Thrifting is more popular than ever. It's also never been worse. - 9 minutes read

It's a random Saturday. You head to the thrift store and start meticulously scanning the racks. If you're lucky, you stumble across something that stands out — it's just your style. If you're really lucky, you try it on and realize it's a perfect fit. You thank the thrift gods that some unknown stranger decided to donate this specific leather jacket right around the time you needed one, and you happened to show up and find it before anyone else could get to it first.

It's a high that anyone who shops at thrift stores knows — and one that I've been chasing since high school. But while sifting through the racks on a recent thrift store visit, it wasn't that I was struggling to find pieces that matched my style or fit me; I was struggling to find something (anything!) that even felt like real, quality clothing.

Instead, many items on the rack felt like they wouldn't last two cycles in the washing machine or like they had the breathability of a garbage bag. It was a far cry from my early memories of thrifting in the late aughts when the racks were full of real denim and thick, chunky sweaters to sort through.

To make sure my memory wasn't deceiving me, I reached out to retail experts to find out what exactly was going on. Turns out, the quality you can find at traditional thrift stores does appear to be declining.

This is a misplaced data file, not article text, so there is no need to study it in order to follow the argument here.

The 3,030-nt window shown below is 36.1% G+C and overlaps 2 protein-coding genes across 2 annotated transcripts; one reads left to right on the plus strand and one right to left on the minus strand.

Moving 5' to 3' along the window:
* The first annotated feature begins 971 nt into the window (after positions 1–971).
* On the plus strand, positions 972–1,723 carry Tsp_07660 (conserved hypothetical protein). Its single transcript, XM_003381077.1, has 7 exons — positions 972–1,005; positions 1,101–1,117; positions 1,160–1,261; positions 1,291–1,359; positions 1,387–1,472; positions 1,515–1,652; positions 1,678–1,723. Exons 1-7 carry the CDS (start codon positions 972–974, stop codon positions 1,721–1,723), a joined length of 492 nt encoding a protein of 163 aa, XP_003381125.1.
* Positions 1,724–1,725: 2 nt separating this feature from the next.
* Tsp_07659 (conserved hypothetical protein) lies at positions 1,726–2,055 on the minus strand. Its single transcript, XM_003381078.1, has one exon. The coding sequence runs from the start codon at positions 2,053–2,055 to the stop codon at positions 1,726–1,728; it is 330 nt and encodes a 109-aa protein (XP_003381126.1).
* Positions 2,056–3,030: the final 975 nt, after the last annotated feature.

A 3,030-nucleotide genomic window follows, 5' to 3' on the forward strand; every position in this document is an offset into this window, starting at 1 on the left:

"If you go to a local Goodwill, you will see a lot of fast fashion there, sometimes with the tags still on," Nicole Craig, a professor who teaches merchandising, trends, buying, and more at Arizona State University FIDM, told me. "But at the same time, we're also seeing thrifting and resale exploding in the market."

While an abundance of fast fashion is partly to blame for the decline in quality at thrift stores, the explosive growth of the resale clothing market over the past decade —particularly in the last five years — has also played a huge role.

The global secondhand clothing market is projected to be worth $350 billion by 2027, according to a 2023 report by ThredUp, an online marketplace for used clothing.

People looking to clean out their closets today have plenty of options — including many that could actually make them money — so fewer and fewer quality clothes are being donated to Goodwill or Salvation Army.

Gen Z has embraced secondhand clothing in line with their values of individualism and sustainability.

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Gen Z made thrifting mainstream

Buying used clothing has never been more popular, largely thanks to Gen Z.

"They really have changed the perspective on secondhand," Danielle Testa, a professor at Arizona State University who researches the impact of strategic changes in retail, said, adding that thrifting has officially become "mainstream."

In the past, millennials tended to appreciate uniformity and with that, new goods; Think Abercrombie & Fitch in its original heyday in the 2000s. But Gen Z today is more focused on individuality and finding pieces that are different from what everyone else is wearing.

Gen Z has also embraced secondhand as better for the environment. The ThredUp report found sustainability was among the top five motivators for Gen Z when it comes to how they spend on apparel. As secondhand shoppers feel like they're saving something from ending up in a landfill, buying used clothing is no longer viewed as inferior to buying new.

Thrifting today is "not only not a stigma," Craig said, "it's a badge of honor."

Still, even as thrifting has grown in popularity, so have fast fashion brands.